Towards the end of the decade, more synthetic materials and rubbers were being used, producing even lighter boots in which the players of the day could display their skills. In 1948, the Dassler brothers went separate ways, leading to the adidas company being founded by Adolf (Adi), and Rudolf starting the company that became PUMA.
England international Stanley Matthews was one of the first players in his home country to opt for a lighter-weight boot. While in Brazil for the 1950 World Cup, he was impressed by what the overseas players could do with the new style of footwear, so he also wanted a pair. Matthews travelled to the Co-op factory in Yorkshire, where he worked with the plant manager to design a new boot and, over time, the weight of the footwear was reduced to 1lb 6oz (624g). This caught the attention of players around Britain, and between 1950 and 1958 the Co-op reportedly sold more than 500,000 pairs.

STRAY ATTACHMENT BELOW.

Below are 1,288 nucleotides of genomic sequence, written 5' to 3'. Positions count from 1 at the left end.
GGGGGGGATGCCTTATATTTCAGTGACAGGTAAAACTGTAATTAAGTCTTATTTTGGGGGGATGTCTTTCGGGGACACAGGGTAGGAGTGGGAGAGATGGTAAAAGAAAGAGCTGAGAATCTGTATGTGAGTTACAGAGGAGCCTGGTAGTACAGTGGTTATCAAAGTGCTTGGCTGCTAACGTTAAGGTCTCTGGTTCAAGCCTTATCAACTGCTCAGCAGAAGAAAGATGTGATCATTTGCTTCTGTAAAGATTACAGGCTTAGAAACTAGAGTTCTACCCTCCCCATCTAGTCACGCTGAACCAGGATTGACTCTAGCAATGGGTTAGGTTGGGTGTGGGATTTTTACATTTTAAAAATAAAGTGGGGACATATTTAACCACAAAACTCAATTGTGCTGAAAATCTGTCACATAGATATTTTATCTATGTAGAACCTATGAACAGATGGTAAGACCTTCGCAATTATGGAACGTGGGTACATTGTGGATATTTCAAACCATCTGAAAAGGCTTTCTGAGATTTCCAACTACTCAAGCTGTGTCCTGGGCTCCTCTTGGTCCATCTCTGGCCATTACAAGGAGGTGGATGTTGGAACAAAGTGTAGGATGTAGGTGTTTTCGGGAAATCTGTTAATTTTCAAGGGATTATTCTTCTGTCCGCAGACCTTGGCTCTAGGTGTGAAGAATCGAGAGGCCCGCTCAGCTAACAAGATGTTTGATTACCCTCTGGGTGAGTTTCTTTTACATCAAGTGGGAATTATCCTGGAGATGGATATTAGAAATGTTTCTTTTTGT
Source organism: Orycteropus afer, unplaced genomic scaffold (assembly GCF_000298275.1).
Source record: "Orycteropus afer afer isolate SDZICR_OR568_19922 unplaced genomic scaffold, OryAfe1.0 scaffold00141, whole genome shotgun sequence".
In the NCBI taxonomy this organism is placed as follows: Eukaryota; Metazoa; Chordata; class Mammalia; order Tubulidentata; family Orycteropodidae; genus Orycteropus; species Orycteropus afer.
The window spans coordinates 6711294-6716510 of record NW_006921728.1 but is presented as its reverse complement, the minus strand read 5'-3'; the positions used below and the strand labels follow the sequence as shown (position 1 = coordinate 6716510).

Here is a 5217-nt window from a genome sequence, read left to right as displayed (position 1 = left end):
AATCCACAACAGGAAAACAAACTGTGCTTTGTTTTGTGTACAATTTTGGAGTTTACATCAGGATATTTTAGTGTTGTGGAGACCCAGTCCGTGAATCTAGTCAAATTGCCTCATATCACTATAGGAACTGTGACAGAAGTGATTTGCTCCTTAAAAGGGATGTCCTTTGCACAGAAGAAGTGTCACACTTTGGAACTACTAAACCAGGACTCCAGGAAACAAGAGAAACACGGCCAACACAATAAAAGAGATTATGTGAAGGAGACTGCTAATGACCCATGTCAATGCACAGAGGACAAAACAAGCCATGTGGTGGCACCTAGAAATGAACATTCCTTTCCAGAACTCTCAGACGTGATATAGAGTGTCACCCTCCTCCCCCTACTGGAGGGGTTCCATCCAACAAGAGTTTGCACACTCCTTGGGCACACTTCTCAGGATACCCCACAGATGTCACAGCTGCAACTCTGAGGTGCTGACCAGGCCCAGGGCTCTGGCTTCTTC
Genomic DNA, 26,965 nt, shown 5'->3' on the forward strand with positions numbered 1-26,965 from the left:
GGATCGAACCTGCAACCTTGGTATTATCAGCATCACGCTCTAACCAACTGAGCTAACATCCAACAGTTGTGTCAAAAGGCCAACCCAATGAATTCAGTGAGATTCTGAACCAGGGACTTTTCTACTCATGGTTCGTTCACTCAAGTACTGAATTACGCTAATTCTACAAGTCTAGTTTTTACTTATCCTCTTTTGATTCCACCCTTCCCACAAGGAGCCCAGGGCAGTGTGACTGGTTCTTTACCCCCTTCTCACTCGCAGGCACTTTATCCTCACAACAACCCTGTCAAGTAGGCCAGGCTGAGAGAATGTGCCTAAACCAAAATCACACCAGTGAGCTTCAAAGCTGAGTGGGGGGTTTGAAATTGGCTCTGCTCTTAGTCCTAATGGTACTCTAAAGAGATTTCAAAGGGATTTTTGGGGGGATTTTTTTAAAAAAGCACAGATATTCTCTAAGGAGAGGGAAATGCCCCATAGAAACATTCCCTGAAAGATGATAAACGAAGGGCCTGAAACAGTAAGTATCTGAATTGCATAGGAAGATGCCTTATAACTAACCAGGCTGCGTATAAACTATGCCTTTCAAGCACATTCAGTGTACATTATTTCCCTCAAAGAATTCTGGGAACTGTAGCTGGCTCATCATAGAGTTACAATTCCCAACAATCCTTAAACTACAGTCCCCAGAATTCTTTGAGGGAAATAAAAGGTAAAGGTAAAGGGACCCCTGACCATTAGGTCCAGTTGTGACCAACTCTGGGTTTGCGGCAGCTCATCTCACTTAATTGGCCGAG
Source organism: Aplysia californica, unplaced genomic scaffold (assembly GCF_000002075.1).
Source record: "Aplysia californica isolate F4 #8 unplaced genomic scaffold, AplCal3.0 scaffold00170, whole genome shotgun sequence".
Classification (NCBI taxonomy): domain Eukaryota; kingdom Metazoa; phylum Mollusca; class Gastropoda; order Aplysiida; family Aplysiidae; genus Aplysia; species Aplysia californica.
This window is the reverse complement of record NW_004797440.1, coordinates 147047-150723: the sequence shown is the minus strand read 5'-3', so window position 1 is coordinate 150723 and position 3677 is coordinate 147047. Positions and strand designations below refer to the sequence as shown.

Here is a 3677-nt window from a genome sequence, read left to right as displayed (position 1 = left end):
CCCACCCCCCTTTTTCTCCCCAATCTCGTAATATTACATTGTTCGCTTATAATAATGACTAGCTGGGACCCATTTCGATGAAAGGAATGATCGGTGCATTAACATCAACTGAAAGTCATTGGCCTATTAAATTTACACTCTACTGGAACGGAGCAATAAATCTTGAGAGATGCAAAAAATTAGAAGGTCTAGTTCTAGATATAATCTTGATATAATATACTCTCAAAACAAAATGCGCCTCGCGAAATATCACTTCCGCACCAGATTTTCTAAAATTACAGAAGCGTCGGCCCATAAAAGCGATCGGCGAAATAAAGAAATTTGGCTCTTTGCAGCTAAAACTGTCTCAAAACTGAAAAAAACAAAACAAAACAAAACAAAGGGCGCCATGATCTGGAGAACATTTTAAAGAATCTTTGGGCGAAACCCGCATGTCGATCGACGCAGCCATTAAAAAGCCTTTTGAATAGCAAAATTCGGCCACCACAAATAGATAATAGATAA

Interchangeable plastic or rubber screw-in studs were introduced in the fifties. In 1956, adidas launched ‘polyamide’ soles to replace traditional leather solings. The German company also produced boots with kangaroo skin uppers, which were marketed as moulding to the foot better, being more hard wearing, and allowing a more accurate touch on the ball.
The sixties was a time of great technological advances in virtually every walk of life, and progress in the design of football boots was no exception. The biggest change saw the introduction of lower-cut designs, which allowed players to move faster. Several manufacturers joined the market with their own brands and styling, including Mitre in 1960 and Joma five years later.